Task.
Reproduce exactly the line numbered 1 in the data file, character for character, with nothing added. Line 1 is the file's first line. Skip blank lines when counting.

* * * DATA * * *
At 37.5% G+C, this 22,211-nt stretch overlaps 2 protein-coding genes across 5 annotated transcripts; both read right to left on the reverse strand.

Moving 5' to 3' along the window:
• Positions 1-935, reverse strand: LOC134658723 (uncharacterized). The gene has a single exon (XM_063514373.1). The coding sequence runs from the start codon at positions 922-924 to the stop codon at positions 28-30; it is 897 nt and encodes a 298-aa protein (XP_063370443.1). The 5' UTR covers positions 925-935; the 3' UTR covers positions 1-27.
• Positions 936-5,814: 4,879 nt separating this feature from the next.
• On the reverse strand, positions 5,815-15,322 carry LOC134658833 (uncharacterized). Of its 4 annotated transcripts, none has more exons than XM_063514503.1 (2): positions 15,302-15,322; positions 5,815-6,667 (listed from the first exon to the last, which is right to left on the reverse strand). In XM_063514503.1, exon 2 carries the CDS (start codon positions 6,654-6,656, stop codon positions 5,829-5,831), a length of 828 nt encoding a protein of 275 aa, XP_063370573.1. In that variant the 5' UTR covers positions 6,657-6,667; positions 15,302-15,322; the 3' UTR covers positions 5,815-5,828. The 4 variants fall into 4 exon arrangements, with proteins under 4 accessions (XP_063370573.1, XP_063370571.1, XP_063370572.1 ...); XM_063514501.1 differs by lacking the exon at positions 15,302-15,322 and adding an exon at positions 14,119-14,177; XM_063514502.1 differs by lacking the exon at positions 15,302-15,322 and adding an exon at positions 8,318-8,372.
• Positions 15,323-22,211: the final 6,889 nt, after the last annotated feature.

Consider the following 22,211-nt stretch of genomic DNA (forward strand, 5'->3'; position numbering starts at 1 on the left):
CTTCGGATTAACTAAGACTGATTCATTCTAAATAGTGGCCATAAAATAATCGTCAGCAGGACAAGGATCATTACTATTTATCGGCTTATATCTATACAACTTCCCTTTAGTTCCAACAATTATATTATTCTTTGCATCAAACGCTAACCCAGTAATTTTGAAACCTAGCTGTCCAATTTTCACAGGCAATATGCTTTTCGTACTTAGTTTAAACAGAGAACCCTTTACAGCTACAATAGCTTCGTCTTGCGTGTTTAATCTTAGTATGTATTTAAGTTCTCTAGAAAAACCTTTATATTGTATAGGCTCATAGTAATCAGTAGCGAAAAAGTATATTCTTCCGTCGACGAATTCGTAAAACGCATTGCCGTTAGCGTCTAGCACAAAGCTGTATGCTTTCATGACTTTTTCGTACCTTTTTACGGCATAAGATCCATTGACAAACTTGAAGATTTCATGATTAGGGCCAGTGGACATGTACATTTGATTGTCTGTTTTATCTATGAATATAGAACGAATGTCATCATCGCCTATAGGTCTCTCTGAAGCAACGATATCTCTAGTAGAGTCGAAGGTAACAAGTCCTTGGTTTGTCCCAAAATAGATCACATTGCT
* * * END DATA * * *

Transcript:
At 37.5% G+C, this 22,211-nt stretch overlaps 2 protein-coding genes across 5 annotated transcripts; both read right to left on the reverse strand.